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2020 Fall: Graduate student seminar (921)

Co-organised with Betsy Stovall

Zoom ID: 8129551821



  1. Week One(9.9.2020): Ben Bruce
    Title: The Fourier restriction problem for hyperboloids
    Abstract: In this talk, I will discuss recent work on the Fourier restriction problem for hyperboloids, with a focus on the one-sheeted hyperboloid in R^3. I will show how polynomial partitioning can be used to prove local restriction estimates for this surface, and I will also present global estimates obtained in joint work with Betsy Stovall and Diogo Oliveira e Silva.

  2. Week Two(9.16.2020): Rajula Srivastava
    Title: Orthogonal Systems of Spline Wavelets as Unconditional Bases in Sobolev Spaces
    Abstract: We exhibit the necessary range for which functions in the Sobolev spaces $L^s_p$ can be represented as an unconditional sum of orthonormal spline wavelet systems, such as the Battle-Lemari\'e wavelets. We also consider the natural extensions to Triebel-Lizorkin spaces. This builds upon, and is a generalization of, previous work of Seeger and Ullrich, where analogous results were established for the Haar wavelet system.

  3. Week Three(9.23.2020):
  4. Week Four(9.30.2020): Polona Durcik. Joint with the analysis seminar.
  5. Week Five(10.7.2020): Geoff Bentsen
    Title: Averages over curves on the Heisenberg group
    Abstract: In this talk I will investigate the L^p regularity of generalized Radon transforms through several model examples, culminating in a sharp result for averaging operators over certain families of curves invariant under translation in the Heisenberg group. This noncommutative setting involves degeneracies not seen in the Euclidean case. We prove L^p regularity in the "worst" case of these degeneracies, a fold blowdown singularity, using almost orthogonality arguments and iterated decoupling on the cone.

  6. Week Six(10.14.2020):
  7. Week Seven(10.21.2020): Niclas Technau. Joint with the analysis seminar.
    Title: Number theoretic applications of oscillatory integrals
    Abstract: We discuss how the analysis of oscillatory integrals can be used to solve number theoretic problems. More specifically, the focus will be on understanding fine-scale statistics of sequences on the unit circle. Further, we shall briefly explain a connection to quantum chaos.

  8. Week Eight(10.28.2020): Michael Spoerl.
    Title: Maximal Operators and Fourier Restriction on the Moment Curve
    Abstract: We prove L^p to L^q bounds for certain maximal Fourier restriction operators.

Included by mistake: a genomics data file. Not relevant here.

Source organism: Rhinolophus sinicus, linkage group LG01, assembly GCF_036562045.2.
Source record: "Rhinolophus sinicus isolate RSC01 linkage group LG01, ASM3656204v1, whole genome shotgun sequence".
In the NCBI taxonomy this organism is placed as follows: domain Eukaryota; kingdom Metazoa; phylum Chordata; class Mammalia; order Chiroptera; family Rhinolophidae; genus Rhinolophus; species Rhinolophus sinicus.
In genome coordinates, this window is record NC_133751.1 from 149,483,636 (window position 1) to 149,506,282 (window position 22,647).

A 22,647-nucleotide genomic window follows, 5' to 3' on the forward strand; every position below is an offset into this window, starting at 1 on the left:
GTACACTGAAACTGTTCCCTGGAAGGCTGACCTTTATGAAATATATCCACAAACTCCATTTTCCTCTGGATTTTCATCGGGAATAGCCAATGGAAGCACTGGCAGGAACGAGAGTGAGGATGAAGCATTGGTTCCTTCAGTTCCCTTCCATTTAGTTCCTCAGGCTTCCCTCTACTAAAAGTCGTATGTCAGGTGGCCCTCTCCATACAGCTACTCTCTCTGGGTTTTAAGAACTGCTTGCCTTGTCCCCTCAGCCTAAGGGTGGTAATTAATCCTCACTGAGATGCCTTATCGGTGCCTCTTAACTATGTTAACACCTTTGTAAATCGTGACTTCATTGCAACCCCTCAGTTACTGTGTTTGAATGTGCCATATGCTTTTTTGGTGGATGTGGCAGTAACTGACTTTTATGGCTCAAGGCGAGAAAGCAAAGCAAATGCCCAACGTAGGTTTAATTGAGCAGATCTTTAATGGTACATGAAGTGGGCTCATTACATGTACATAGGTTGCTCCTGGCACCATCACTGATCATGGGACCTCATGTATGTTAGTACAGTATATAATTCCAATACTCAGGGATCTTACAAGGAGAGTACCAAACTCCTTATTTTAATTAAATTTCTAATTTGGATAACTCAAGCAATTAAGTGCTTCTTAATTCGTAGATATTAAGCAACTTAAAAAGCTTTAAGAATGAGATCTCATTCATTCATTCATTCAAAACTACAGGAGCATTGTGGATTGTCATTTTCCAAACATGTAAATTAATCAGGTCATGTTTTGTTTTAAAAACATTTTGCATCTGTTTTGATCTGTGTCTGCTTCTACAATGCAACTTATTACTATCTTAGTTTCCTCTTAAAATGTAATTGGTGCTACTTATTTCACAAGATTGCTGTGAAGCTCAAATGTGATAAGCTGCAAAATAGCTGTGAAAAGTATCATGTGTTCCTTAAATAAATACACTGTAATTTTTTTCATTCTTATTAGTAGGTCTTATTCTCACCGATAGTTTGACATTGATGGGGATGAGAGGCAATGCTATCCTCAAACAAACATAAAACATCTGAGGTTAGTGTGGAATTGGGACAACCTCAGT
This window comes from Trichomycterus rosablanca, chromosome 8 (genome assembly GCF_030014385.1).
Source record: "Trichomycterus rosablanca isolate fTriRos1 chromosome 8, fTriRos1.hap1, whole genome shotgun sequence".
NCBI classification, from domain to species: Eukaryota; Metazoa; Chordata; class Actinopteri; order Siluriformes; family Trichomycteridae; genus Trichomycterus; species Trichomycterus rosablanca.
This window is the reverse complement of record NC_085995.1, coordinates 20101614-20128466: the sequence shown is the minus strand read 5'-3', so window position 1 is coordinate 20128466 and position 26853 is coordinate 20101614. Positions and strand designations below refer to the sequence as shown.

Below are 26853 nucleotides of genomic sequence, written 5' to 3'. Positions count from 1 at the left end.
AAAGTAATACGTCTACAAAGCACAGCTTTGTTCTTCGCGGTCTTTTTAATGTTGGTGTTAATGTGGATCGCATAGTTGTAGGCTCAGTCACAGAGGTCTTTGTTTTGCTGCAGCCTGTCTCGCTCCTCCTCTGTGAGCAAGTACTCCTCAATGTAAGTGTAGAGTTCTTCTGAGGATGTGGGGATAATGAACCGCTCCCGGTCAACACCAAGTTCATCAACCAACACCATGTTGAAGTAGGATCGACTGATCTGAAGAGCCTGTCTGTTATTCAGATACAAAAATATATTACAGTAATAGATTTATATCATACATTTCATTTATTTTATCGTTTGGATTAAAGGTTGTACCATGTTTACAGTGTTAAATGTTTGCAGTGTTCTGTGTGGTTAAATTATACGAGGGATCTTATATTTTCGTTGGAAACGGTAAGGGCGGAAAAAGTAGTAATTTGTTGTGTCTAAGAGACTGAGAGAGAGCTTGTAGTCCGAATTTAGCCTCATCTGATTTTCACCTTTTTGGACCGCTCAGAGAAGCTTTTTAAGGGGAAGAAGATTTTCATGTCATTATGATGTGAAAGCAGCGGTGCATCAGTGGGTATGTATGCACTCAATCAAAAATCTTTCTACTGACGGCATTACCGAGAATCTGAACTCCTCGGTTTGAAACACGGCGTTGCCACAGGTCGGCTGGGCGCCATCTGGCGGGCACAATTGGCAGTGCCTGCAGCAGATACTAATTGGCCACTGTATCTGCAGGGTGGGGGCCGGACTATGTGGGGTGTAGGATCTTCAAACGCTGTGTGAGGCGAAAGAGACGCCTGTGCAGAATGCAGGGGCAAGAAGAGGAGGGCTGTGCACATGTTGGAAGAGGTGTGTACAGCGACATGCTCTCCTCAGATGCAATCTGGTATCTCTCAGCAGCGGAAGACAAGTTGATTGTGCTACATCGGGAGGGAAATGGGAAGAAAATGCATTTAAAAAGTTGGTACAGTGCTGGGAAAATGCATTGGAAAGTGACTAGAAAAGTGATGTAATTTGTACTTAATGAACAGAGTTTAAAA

9. Week Nine(11.4.2020): Liding Yao.
    Title: Frobenius Theorem for Log-Lipschitz Subbundles
    Abstract: In differential geometry, Frobenius theorem says that if a (smooth) real tangential subbundle is involutive, i.e. that X,Y are sections implies that [X,Y] is also a section, then this subbundle is spanned by some coordinate vector fields. Recently we prove that the theorem in the log-Lipschitz setting. In the talk I will go over the formulation of the theorem and show how harmonic analysis involves in the proof.
  10. Week Ten(11.11.2020):
  11. Week Eleven(11.18.2020): Xiaocheng Li.
    Title:Harmonic analysis for Laplace eigenfunctions
    Abstract: In this talk, we would like to discuss some classical results in the study of Laplace eigenfunctions on general compact Riemannian manifolds. The tools are based on harmonic analysis, especially the Pseudo-differential operators. Then we would discuss the similar problems on compact locally symmetric spaces, where alternative methods in Lie theory are available.
  12. Week Twelve(11.25.2020): Thanksgiving break.
  13. Week Thirteen(12.2.2020): Jacob Denson Title:Salem Sets Avoiding Nonlinear Patterns
    Abstract: If a set has large Hausdorff dimension, and also supports a measure with Fourier decay, does it necessarily contain a family of points forming a particular pattern, such as three points forming a right angle, or four points forming a parallelogram? This talk will discuss new construction techniques to find sets with large dimension of the form above avoiding a particular family of patterns. The proof of these techniques involves some combinatorial estimates, and an understanding of concentration of measure phenomena.
  14. Week Fourteen(12.9.2020): Changkeun Oh
    Title: Decoupling inequalities for quadratic forms
    Abstract: In this talk, I'll introduce decoupling inequalities and their applications. I'll also introduce a recent work with Shaoming Guo, Ruixiang Zhang, and Pavel Zorin-Kranich, where we prove sharp decoupling inequalities for every tuples of quadratic forms.
  15. Week Fifteen(12.16.2020): Exam week.